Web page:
HUGELY confusing – Econlib

In 2020, Marc Andreessen wrote an excellent critique of NIMBYism titled “It’s time to build“. Here is an exerpt :

You don’t just see this smug complacency, this satisfaction with the status quo and the reluctance to build, in the pandemic or in health care in general. You see it throughout Western life, and especially in American life.

You see it in housing and the physical footprint of our cities. We can’t build enough housing in our cities with booming economic potential, leading to skyrocketing housing prices in places like San Francisco, making it nearly impossible for ordinary people to move in and fill the jobs of the future. Nor can we build the cities themselves. When the producers of HBO’s “Westworld” wanted to portray the American city of the future, they didn’t shoot in Seattle, Los Angeles or Austin, they went to Singapore. We should have sparkling skyscrapers and spectacular living environments in all our best cities at levels far beyond what we have now; Where are they?

I don’t know where these gleaming skyscrapers are, but they certainly aren’t in Atherton, an affluent Silicon Valley suburb with “booming economic potential.” Here is Atlantic:

The city of Atherton, California is the most expensive ZIP code in America and is mostly for very large homes (minimum lot size ranges from 1/3 of an acre to 1 acre). The planning department has proposed to increase Atherton’s zoned capacity slightly, legalizing the construction of small multi-family properties in a few places – just over 130 units in total by 2031.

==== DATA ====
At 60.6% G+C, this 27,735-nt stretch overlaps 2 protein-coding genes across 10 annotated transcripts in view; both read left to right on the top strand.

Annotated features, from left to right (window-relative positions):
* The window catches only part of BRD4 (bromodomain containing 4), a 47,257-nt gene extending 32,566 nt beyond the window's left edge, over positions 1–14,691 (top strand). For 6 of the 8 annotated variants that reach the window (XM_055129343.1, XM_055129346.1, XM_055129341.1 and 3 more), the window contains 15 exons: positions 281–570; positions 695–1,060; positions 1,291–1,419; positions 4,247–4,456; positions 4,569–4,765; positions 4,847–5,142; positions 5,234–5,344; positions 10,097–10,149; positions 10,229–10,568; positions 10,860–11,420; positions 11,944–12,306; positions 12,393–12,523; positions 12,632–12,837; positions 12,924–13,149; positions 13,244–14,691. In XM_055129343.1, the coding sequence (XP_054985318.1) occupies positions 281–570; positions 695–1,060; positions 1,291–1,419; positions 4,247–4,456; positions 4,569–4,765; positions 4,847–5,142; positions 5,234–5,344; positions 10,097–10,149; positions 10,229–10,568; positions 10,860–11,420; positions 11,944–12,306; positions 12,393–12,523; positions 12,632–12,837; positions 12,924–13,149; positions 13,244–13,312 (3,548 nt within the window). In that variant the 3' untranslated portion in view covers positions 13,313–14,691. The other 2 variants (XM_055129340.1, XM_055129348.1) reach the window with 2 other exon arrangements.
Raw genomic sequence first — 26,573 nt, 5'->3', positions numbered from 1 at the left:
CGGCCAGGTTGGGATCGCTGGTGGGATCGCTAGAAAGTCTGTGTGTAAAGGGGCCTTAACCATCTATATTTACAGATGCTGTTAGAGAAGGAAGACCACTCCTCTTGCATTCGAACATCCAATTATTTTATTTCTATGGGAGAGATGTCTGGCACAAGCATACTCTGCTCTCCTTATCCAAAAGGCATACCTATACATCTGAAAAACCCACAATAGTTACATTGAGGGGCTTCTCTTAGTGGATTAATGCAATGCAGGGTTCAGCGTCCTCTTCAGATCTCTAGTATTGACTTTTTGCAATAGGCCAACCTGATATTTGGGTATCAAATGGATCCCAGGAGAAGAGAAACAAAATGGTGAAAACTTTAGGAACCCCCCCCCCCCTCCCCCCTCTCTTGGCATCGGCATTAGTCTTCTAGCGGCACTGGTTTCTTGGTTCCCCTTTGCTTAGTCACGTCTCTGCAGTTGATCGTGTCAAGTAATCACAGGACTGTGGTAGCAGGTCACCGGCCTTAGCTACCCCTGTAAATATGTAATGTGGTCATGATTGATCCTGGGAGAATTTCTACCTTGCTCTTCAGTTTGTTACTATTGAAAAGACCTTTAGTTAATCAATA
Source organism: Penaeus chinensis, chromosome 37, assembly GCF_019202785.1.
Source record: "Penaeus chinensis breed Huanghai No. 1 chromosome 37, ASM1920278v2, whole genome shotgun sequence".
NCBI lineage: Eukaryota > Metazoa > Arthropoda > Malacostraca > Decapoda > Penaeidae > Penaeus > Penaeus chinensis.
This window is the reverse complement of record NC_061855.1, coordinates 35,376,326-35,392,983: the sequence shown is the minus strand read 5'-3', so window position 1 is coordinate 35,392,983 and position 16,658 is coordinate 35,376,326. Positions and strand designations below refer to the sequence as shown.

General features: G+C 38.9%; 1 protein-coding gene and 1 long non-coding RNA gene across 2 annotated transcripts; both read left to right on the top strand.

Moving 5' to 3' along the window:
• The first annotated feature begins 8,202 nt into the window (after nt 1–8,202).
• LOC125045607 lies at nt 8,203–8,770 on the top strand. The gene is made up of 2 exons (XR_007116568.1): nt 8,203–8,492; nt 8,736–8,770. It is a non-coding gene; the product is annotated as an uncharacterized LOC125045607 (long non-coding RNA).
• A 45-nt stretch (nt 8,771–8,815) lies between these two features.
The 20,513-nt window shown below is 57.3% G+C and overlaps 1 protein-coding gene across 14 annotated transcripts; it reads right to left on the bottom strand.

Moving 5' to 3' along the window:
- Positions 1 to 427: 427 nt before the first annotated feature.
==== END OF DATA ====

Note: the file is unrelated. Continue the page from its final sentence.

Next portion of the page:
Andreessen and his wife, Laura Arrillaga-Andreessen, a philanthropist, apparently submitted this public comment via email to the mayor and city council expressing their opposition, part of which reads:

Subject line: HUGELY AGAINST multifamily development!

I am writing this letter to communicate our HUGE objection to the creation of multi-family overlay zones in Atherton…Please IMMEDIATELY REMOVE all multi-family overlay zoning projects from the housing unit to be submitted to the State in July. They will MASSIVELY decrease our home values, the quality of life for ourselves and our neighbors, and HUGELY increase noise pollution and traffic.

I will reserve judgment until I hear the other side of the story. But one thing is clear; the following hypothetical statement would not be a satisfactory explanation:

In general we need to relax zoning and build a lot more housing, but Atherton is not a good place for new housing.

The richer the region, the more bigger the benefit of building more housing. America would benefit if Atherton had more gleaming skyscrapers. I suspect even Atherton would benefit.

PS. Keep in mind that the actual proposal was to build 130 housing units across the city over an entire decade. We are not talking about Manhattan or Singapore. Atherton would always be Atherton.

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